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How to Win the Homework War

With school just about to start, the anxiety is beginning to rise around here.  Not my child’s, but mine.   She’s all set with school supplies and new clothes and happily looking forward to the fourth grade.  But I am already beginning to dread the commencement of the homework war.

Like a lot of kids, mine resents having to do school work at home.  Not only does she regret the loss of what she feels should be leisure time, she claims to not even see the point of doing homework in the first place.  Doesn’t she do enough work in school?  Aren’t her good grades enough to exempt her from taking work home?

I’ve explained until I’m blue in the face, but she refuses to accept the fact that homework is partly the reason she does well in school.  And that the homework she does now is helping her build the work ethic she’ll need to succeed in the upper grades and into college.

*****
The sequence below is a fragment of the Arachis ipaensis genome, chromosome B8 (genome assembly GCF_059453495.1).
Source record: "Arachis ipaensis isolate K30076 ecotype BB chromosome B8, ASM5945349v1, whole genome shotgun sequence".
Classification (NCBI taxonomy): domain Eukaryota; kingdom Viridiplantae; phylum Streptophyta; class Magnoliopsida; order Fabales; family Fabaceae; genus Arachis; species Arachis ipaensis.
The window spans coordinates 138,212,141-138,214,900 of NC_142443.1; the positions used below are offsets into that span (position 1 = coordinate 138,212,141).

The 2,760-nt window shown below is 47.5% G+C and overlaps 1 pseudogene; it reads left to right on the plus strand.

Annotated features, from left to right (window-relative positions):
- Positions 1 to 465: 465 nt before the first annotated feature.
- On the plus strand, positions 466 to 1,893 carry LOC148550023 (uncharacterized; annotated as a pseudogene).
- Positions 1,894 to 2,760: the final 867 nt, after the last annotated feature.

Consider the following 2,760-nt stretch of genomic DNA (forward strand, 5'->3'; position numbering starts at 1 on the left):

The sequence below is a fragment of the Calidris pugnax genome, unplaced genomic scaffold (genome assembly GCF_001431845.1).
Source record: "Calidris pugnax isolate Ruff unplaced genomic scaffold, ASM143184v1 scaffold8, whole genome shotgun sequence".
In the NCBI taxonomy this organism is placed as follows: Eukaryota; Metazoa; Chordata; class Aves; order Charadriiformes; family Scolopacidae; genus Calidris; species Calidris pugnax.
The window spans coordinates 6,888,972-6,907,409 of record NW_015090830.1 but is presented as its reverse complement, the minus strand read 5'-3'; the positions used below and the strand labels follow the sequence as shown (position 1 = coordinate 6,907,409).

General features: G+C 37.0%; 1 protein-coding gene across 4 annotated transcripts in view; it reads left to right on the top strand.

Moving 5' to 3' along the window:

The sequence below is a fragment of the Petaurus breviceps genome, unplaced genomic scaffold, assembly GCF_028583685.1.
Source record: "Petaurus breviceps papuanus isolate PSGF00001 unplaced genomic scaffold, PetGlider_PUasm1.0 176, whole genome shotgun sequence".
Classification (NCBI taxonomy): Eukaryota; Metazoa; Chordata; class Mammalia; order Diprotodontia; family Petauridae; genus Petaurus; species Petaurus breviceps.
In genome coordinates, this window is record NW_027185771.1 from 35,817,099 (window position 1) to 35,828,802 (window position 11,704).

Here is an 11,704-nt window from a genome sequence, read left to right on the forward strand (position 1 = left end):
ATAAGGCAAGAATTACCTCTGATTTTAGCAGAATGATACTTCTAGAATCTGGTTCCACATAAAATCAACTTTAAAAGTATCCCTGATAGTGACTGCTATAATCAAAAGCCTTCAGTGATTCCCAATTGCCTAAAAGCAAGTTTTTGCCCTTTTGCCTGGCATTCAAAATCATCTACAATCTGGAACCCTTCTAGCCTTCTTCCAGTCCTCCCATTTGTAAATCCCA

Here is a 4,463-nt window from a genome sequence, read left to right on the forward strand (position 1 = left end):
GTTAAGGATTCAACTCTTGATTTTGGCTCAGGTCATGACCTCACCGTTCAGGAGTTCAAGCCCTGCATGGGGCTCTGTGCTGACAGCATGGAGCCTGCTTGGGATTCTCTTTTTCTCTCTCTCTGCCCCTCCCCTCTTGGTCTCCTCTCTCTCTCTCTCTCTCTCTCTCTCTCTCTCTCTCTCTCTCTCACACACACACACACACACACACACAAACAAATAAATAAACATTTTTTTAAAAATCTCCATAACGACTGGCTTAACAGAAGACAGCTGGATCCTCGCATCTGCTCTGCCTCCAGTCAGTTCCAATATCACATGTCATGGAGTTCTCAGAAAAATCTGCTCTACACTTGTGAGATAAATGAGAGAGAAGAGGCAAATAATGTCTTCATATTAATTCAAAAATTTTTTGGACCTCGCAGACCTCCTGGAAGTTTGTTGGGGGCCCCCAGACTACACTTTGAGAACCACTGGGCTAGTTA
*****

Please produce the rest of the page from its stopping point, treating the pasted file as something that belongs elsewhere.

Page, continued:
In the end, the homework always gets done.  But I would do almost anything to figure out how to make her want to do it rather than be forced to do it.  And according to researchers, there just might be a way.  In two separate studies, they found that kids who expect to enter the workforce in professional, education-dependent  jobs devoted more time to homework than those who didn’t.

“Even among children with the same starting grades, expecting to be a teacher, an engineer, or a nurse when you grow up predicts that they’ll invest more time in homework.  And, not surprisingly, they will have better grades over time than children who expect to have a job in sports, entertainment, or other areas that don’t depend on having an education.”

The kids in these experiments were middle-schoolers and probably more realistic about their career options than most fourth graders. While my girl no longer wants to be a princess when she grows up, Broadway singer is still high on her list.  Perhaps that’s the problem?

How do you get your younger kids motivated to do their homework without a fight?

Image: apdk/Flickr

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